The Indian summer of Niagara’s autumn followed by the early winter frosts and snowfalls create an environment in which grapes will naturally dehydrate, freeze, thaw, and ultimately freeze solid while hanging naturally on the vine. From the frozen depths of a Canadian winter and with the spirit of those who welcome it, we bring you Ice Syrup.
The idea came to Niagara-on-the- Lake grower Steve Murdza about nine years ago after bringing in a haul of frozen grapes. Instead of turning the sweet, concentrated berries into icewine, why not try making a nonalcoholic syrup? After all, fans of Niagara's signature dessert wine know it can be pretty thick and very sweet -- kind of like another Canadian favourite: maple syrup. So Murdza, a second-generation grape grower, set out to create what he hopes will be the next iconic Canadian product: Ice Syrup.
These grapes are then harvested and pressed while still frozen, yielding the intense flavour profile of Ice Syrup, uniquely created in the Niagara Peninsula. This fruit of winter has become legendary, characterized by naturally rich fruit flavours with an ideal sugar acid balance to match. Ice Syrup will take its place in the world as a Canadian one of a kind.
The product starts out the same as icewine: Grapes are kept hanging on the vine well into winter and are not picked until temperatures hit a minimum -8°C. Sweet and Sticky uses grapes that come from the growing regions of Niagara because, according to founder Steve Murdza, the location nestled between the escarpment and the lake helps Niagara to produce the best icewine and now Ice Syrup. Instead of letting the juice ferment into an alcoholic wine, the liquid is kept as pure grape juice. The Ice Syrup is produced by slowly evaporating freshly-pressed icewine juice until its sugar content and viscosity resemble that of maple syrup, the non-alcoholic product boasts a refreshing balance of sweetness and acidity.
“The Canadian maple syrup market is around 25 million litres a year. Current production of icewine is about 1.5 million litres. If Ice Syrup could capture even half of the market volume that maple syrup has achieved, it could really make a difference for Niagara’s grape growers”, Murdza points out.
To illustrate what he sees ahead for his new product, Murdza points to the example of balsamic vinegar, first introduced to the U.S. market in the late 1970’s. “Sales of balsamic in North America began with two thousand cases coming in a container load of products from Italy. Today, the global market for balsamic is more than two hundred million bottles a year, and it’s a ‘go-to’ product. We see the same type of opportunity for Ice Syrup if it’s supported".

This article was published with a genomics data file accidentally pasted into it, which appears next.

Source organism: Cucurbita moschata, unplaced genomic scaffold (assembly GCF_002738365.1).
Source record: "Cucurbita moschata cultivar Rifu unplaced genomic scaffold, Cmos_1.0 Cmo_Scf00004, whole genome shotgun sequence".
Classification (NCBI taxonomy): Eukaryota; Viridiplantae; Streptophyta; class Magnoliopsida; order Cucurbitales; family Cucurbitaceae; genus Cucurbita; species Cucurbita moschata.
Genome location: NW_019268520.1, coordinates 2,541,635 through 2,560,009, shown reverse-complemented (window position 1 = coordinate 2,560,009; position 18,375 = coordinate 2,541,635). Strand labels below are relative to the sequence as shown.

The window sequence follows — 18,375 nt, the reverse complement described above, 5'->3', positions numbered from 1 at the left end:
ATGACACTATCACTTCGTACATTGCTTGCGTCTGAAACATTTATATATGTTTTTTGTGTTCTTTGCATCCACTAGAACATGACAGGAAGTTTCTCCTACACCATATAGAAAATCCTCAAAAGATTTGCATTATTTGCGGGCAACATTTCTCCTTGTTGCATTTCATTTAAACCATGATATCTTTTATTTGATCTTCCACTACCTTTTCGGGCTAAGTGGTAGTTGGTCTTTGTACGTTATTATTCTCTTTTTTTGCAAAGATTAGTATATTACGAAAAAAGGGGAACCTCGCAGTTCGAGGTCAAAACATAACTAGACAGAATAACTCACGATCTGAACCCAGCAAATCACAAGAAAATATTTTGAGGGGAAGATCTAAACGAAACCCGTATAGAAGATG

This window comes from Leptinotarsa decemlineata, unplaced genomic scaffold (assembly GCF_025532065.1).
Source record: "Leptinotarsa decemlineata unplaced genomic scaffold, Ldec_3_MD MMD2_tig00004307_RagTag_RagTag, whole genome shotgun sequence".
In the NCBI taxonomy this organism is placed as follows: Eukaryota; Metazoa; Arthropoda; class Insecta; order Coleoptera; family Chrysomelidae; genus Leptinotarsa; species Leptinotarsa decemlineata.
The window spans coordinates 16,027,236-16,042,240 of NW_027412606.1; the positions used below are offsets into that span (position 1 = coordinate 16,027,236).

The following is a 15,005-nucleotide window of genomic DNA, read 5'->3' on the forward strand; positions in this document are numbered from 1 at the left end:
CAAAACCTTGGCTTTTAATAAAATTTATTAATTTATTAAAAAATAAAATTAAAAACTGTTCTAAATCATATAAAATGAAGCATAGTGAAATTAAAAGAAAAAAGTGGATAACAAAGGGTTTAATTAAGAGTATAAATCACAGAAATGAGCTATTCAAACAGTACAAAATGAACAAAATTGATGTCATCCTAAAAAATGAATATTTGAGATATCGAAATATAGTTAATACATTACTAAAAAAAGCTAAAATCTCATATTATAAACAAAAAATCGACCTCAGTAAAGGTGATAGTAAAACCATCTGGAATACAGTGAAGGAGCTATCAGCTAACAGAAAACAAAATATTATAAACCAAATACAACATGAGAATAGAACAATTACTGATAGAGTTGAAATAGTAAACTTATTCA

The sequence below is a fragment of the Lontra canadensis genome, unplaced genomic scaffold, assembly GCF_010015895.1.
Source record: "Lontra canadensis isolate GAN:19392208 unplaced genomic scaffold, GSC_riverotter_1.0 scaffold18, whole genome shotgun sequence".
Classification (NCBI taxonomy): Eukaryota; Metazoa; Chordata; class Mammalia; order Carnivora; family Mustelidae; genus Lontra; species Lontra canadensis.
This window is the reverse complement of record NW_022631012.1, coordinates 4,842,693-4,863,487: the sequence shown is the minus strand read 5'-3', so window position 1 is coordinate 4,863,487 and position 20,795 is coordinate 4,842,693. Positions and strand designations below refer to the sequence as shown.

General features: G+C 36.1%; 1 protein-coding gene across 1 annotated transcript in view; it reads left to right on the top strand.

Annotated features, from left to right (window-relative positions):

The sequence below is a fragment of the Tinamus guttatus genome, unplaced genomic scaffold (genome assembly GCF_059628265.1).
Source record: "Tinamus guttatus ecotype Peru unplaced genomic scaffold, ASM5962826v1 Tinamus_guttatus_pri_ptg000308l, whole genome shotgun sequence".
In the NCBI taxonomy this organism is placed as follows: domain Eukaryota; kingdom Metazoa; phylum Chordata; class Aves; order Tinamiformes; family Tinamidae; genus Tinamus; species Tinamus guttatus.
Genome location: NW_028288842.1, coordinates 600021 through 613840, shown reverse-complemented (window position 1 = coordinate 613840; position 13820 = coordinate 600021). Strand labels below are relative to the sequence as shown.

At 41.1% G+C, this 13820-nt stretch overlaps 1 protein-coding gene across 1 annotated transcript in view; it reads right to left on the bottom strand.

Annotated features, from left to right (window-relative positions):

The market certainly could grow. “We are hoping this product will help to pick up where icewine export sales have trailed off”, he notes. “As a food product, we see it being easier to market than wine. We believe Europeans will readily recognize the grape varieties in the syrups, and the non-alcoholic aspect will help to boost sales in the Middle East.”
Sweet & Sticky Ice Syrup was the brain child of Niagara businessman Steve Murdza. Murdza’s family has been growing grapes in the St. Davids area since the early days of hybrid and vitis vinifera grapes being planted in Ontario. “At one time, my father had two hundred acres of wine grapes on the go”, Steve notes, explaining that they were one of the first families to grow higher-quality wine grapes.
Today Murdza, who is also co-owner of Coyotes Run Winery in St. David’s, has a ten acre vineyard, and he plans to open a Niagara production plant and buy icewine juice from other growers as the market for Ice Syrup grows. Murdza is in partnership with his brother Peter, retired insurance broker Mike Berlis and Canadian wine icon Donald Ziraldo. And in early 2010, Sweet and Sticky launched two new Ice syrups: one produced from white Vidal grapes and another from red Cabernet Franc. "Ice Syrup is the first product of its kind in the world", Murdza said.
While Murdza has a big vision, he's starting off small, diligently pitching his product to gourmet food shops, wine critics and prominent chefs. In an effort to promote the syrup as a cooking ingredient, Murdza strategically distributed bottles to local chefs with the hopes they'll come up with unique uses for it. The sweet treat has already garnered interest from top Toronto chefs Susur Lee -- who has endorsed the product -- and Mark McEwan.
When asked how he likes to use Ice Syrup in cooking, Murdza recommends brushing pork tenderloin with a mixture of two tablespoons each of Ice Syrup and olive oil just before placing the meat on the grill. “The syrup adds complexity to any dish”, notes Murdza. “It’s not so strong that it takes over; rather its unique balance of sweetness and acidity provides a very interesting layer of flavour”, he adds, fondly remembering the results when Susur Lee drizzled Ice Syrup over a cooked, chili-glazed Ontario Bosc pear garnished with blue cheese and sweet cream.
"There's no strict use for this syrup, it has multiple uses and when you talk to a foodie person, right away they start to bring their own ideas to it," he said. "And that's what I think it'll take for this product to really take off -- people adopting it for their own use and own creations."